Article on a clash in Co. Donegal in May 1922 during the lead-up to the Civil War.
A Debatable Ambush: The Newtowncunningham Incident in Co. Donegal, May 1922
On the 4th May 1922, a convoy of pro-Treaty IRA men drove through the town of Newtowncunningham, Co. Donegal, and came under fire from a party of their anti-Treaty counterparts. The engagement lasted no more than three minutes, yet had been savage in its intensity, with three men killed, all Donegal natives from the pro-Treaty side. One survivor described it as a "veritable tornado."
That it was an ambush, as initially reported, would be among the details disputed in the days to come.
(Pro-Treaty soldiers on a lorry)
At the inquest conducted by the pro-Treaty authorities, it was claimed that the convoy had been callously lured into a trap. In response, Seán Lehane, the commanding officer of the anti-Treaty IRA in Donegal, wrote to the press to tell his side of the story.
His men in Newtowncunningham, he said, had been unaware of the identity of the convoy coming towards them, thinking it to be of the British military that was stationed in nearby Derry. When the newcomers were revealed to be fellow Irishmen, Lehane called on them to halt and had instead been fired upon. In the resulting shoot-out, it had been the Pro-Treatyites, Lehane claimed, who had precipitated it with the first shot.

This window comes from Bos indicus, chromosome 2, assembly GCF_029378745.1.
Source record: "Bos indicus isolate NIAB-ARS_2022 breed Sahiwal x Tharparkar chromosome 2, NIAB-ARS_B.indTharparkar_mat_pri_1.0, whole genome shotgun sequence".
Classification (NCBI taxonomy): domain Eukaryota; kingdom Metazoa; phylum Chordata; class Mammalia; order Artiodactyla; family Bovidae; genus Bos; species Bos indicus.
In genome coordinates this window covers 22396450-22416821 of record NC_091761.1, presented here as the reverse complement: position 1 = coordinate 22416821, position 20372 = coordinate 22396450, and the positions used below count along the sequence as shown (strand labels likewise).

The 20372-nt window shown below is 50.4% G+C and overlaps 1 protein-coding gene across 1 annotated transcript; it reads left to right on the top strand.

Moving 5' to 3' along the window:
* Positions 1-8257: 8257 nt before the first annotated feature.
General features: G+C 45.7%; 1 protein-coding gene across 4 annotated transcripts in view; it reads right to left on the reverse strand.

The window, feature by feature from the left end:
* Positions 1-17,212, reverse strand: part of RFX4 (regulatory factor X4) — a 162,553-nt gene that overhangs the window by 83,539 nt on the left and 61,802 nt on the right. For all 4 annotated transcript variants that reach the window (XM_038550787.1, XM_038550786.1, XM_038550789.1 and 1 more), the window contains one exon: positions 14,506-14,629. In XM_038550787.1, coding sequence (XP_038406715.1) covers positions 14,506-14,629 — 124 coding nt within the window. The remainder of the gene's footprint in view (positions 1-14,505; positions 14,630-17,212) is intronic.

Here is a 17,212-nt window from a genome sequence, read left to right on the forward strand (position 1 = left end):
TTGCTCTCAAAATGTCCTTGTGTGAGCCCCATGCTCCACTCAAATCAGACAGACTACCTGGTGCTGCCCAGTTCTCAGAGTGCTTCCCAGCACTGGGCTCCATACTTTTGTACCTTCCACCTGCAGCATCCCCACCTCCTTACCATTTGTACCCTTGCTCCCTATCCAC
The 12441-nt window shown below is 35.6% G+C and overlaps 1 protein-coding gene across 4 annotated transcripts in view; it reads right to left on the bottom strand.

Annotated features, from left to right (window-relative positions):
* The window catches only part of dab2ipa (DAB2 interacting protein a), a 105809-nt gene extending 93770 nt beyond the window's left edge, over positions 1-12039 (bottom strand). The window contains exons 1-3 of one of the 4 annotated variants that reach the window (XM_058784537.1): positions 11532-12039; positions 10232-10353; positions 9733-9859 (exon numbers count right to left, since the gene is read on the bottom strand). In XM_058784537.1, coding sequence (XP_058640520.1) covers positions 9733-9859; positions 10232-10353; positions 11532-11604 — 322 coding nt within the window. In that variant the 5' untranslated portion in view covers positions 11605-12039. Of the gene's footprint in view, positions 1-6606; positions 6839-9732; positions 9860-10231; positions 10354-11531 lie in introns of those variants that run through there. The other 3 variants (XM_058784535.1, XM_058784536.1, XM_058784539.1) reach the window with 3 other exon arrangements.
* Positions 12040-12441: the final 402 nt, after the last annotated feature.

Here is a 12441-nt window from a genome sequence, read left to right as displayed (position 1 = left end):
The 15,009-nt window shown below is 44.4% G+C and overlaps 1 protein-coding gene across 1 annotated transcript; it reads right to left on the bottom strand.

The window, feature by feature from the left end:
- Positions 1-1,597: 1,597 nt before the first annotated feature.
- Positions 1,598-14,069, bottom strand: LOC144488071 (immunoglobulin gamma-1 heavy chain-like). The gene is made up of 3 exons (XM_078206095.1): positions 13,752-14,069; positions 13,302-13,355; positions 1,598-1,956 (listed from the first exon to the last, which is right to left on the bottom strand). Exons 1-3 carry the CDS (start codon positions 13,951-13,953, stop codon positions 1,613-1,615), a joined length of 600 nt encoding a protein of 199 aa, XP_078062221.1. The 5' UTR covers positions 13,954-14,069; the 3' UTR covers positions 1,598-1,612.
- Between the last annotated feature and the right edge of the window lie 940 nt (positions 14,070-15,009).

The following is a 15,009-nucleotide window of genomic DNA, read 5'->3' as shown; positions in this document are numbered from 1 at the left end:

Lehane also stressed the essentially defensive nature of his side: "On several occasions parties of them were at our mercy, but we fired only with the intention of dislodging them."
It was only later that the news that a truce between the two hostile factions had been signed in Dublin that morning reached Donegal - too late to have made a difference in Newtowncunningham.
One detail that Lehane left out was that he had been in Donegal, despite being from Cork, in the first place as part of a joint venture, secretly agreed by Michael Collins and Liam Lynch, to continue the fight against British rule in Ulster. The Anti-Treatyites would provide the manpower, while the other side supplied weapons.
At some point, however, this accord had gone badly wrong, resulting in five deaths altogether on the 4th May, two of them civilians, and a furthering of the bitter divisions between former comrades.